This is another great perennial herb to have in your garden. Keep a few of these in some containers nearby for the best results at keeping mosquitoes away.
An added side effect is that if you let it flower, all sorts of butterflies are drawn in and it is absolutely wonderful watching them on a cool summer morning with a cup of coffee in your hand.
Time well spent I say. Just watch them going to seed or spreading by runners because it will take over your garden.
Some people rub the catnip’s crushed leaves on their skin.
The catnip oil placed directly on your body acts as an even more intense deterrent than the plant itself. Watch out for your kitties, though. It might have the opposite effect on them.
8. Basil (Ocimum basilicum)
Your tomato plants won’t be the only happy thing if you plant basil in your garden beds – tomato worms aka hornworms dislike basil so it’s a great companion plant.
Outside of the culinary uses of basil, this acts as a wonderful deterrent for many buggy bugs. And you really can’t have too much basil for cooking so a few extra plants will only benefit you.
9. Rosemary (Salvia rosmarinus)
The classic addition to any herb garden and another wonderful natural repellent.
This is an incredibly aromatic herb used in everything from cooking to lotions and deodorants. One of my favorite pastimes is plucking a rosemary leaf from the garden, rubbing it between my fingers, and pretending like Thanksgiving dinner is cooking in the oven. It always reminds me of family get-togethers.
10. Ageratum aka Floss Flowers (Ageratum houstonianum)
Not only is this plant excellent for keeping mosquitoes away, it can be a wonderful food source for pollinators.
If you enjoy watching butterflies and hummingbirds, this may be a wonderful addition to your garden.
It is wonderful to mix in with other ornamental plants and flowers and can come in a striking blue that will get your neighbors talking about your beautiful yard.
11. Lemon Balm (Melissa officinalis)
Have you ever smelled a plant with the essence of Fruit Loops and Fruity Pebbles?
That is what this one smells like to me, and it acts as a wonderful mosquito deterrent. If you need to relax a bit, make tea from the leaves. The oils can have calming qualities and it may even help settle an upset stomach.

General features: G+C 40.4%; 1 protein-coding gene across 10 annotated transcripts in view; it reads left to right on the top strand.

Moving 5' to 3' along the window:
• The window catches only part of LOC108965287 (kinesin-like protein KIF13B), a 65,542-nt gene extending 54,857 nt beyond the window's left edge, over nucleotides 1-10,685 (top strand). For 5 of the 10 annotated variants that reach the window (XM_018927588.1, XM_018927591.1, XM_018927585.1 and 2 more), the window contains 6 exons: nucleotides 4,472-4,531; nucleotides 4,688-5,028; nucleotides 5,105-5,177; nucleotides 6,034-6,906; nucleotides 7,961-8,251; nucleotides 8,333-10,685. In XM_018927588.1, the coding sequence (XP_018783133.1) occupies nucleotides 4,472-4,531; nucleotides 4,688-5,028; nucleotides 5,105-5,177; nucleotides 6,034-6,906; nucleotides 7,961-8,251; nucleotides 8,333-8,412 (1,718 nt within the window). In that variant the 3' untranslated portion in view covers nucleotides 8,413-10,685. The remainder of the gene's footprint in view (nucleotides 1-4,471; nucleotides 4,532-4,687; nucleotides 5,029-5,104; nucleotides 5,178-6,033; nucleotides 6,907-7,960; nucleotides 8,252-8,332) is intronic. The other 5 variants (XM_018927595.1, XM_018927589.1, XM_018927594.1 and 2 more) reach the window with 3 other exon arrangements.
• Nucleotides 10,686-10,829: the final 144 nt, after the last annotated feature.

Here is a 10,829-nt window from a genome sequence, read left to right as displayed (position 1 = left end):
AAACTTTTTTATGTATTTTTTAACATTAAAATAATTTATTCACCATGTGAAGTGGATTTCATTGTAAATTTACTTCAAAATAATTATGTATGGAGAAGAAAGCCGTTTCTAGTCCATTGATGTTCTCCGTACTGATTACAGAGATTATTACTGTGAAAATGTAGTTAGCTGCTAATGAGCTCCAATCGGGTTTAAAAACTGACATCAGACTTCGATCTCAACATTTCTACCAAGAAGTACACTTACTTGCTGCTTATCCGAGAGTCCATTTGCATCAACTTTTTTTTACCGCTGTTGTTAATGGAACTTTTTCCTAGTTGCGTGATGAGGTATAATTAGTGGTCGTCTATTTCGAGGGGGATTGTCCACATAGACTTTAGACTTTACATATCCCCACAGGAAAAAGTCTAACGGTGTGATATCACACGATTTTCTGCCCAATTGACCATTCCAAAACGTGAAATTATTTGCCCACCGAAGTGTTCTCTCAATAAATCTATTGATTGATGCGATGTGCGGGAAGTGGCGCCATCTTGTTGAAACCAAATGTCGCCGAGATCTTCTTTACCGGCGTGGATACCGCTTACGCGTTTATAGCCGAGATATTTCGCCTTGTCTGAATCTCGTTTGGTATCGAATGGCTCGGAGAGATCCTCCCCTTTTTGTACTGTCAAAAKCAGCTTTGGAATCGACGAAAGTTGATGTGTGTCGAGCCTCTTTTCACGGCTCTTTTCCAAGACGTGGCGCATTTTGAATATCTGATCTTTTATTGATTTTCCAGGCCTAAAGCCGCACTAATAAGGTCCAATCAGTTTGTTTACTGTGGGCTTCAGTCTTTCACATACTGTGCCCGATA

12. Lemon Grass (Cymbopogon citratus)
Looking for a plant that will give you a great tasting tea AND keep mosquitoes away?
This is your plant of choice. Breaking the stem releases a lemony aroma – as the name implies – and it smells absolutely wonderful. This is an easy one to put in as an ornamental grass or as a potted plant.
13. Sage (Salvia officinalis)
With all the different shades of sage, there is sure to be one that catches your eye. They range from light bluish-green to purple.
Sage can be a splash of color in rock gardens amongst other herbs and ornamental grasses. Plant this close by to your patio or sitting area for best results.
14. Garlic (Allium sativum)
I saved the most ironic for last. I mean garlic to keep bloodsuckers away? That is funny.
Maybe noticing that mosquitoes (and other pesky bugs) were kept at bay was the inspiration for the defense against vampires.
There are even garlic body sprays you can use to keep mosquitoes and flies away, but I think I’d prefer to keep the smell with the plant and maybe even hang some nearby instead.
A couple of final thoughts…
Number 1…it would be a good idea to plant a variety of these plants in your yard. Variety has the potential to be more effective. Every environment is different and has many factors that could decrease a plant’s effectiveness to hold off pesky mosquitoes.
Number 2…As a reminder, putting colorful flowers on your table or near your seating area can attract bees so be mindful of anyone who might have allergies.
And finally, Number 3…get started in early spring so you can reap the benefits all season long.
Hope this helps you enjoy the outdoors all summer long!